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In this handy guide for employers and HR, Partner & Head of employment Sarah Rushton explains her top ten tips on settlement agreements.


What is a settlement agreement?

A Settlement Agreement is a legally binding agreement entered into following or in anticipation of, the termination of an employee’s employment. Usually the employee is paid compensation in return for an undertaking not to bring any claims against the employer.

Here are our top tips for employers regarding settlement agreements:

Tip 1

Settlement agreements will only be effective in preventing an employment tribunal claim if they satisfy certain statutory requirements. That includes the need for an employee to take independent legal advice.

Tip 2

Despite what many people may think, it is not possible to settle all employee claims by way of a settlement agreement. An employer therefore runs the risk of making a payment only to find that the employee still brings a claim. 

Tip 3

It is a mistake to assume that the first £30,000 of any compensation can always be paid tax free.  Employers often insist upon a tax indemnity in a settlement agreement, but HMRC will usually look to the employer to make good on any underpayment of Tax and NI and may impose penalties if tax should have been paid and was not.   

Tip 4

Care needs to be taken when approaching an employee in relation to a settlement agreement.  An ‘off the record’ conversation may not really be “without prejudice” “protected” or ‘off the record’. That means that if an employee does not sign the agreement, they can use the fact and content of the conversation, in any subsequent dispute.

Tip 5

It is often sensible to include a warranty in the settlement agreement from the employee, that the employee has not been engaged in any conduct, which if the employer had known about it, would entitle the employer to terminate the employee’s employment without notice. This is because it is sometimes the case that a settlement agreement is signed, but before payment is made, serious misconduct comes to light, meaning that the employer would want to try and avoid having to make a  payment.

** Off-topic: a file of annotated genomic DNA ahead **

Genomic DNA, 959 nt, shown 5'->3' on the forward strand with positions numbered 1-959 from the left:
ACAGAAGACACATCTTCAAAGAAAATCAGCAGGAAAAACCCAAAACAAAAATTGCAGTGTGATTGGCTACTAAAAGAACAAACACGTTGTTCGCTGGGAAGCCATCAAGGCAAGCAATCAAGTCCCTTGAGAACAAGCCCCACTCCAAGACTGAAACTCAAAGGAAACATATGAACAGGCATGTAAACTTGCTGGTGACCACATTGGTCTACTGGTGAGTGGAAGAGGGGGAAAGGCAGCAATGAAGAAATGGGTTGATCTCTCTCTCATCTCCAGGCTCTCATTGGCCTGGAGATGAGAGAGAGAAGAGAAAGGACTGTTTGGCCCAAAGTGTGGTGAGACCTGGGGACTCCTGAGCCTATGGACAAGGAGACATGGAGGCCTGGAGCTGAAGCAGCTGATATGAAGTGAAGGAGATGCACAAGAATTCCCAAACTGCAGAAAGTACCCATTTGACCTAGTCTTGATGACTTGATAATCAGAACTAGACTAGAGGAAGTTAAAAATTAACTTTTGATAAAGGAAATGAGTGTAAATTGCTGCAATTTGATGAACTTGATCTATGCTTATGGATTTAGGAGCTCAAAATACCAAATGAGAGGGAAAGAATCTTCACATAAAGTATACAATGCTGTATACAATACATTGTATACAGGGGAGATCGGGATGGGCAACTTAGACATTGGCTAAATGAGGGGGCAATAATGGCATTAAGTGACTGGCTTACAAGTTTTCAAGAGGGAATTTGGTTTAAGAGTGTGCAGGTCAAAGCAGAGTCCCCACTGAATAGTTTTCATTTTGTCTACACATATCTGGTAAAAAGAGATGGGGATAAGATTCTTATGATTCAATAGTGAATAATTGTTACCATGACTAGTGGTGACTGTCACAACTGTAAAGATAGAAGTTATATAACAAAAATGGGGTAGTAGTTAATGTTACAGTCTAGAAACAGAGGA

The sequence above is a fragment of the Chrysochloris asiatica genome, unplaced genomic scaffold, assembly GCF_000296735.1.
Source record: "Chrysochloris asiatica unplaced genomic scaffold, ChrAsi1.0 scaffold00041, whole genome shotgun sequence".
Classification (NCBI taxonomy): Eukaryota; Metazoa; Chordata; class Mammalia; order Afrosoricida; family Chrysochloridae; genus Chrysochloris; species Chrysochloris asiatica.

Tip 6

There is no legal obligation to provide a reference, but if one is provided it needs to be accurate and honest. If a reference is provided as part of a settlement agreement, then the employer should reserve the right to amend or alter the reference if new matters come to light. 

Tip 7

In certain regulated environments employees are required to be ‘fit and proper’. This means that the employer may be required to provide a report to a regulator when the employee leaves. It is important to take this into account as there will be an obligation of full disclosure. The reasons for dismissal and the settlement agreement need to be consistent.

Tip 8

Consider whether there needs to be any confidentiality undertakings or post termination restrictions from the employee and if so, what they really need to cover. If the undertakings are new then it may affect the tax position of any compensation payment.

Tip 9

Thought needs to be given if the employee is also a shareholder or had share options. If so what is going to happen to the shares? Are there any ‘good leaver’ or ‘bad leaver ‘provisions? Thought also needs to be given as to whether or not the settlement agreement is sufficiently wide to cover any potential shareholder claims.

Tip 10

How are you going to manage the departure internally? Do you need to agree a form of words for circulation within the business? Employees are often more amenable to agreeing terms of settlement if they feel that they have been treated with dignity.

If you wish to learn more about settlement agreements or need any assistance with your business, contact Sarah Rushton by clicking here.


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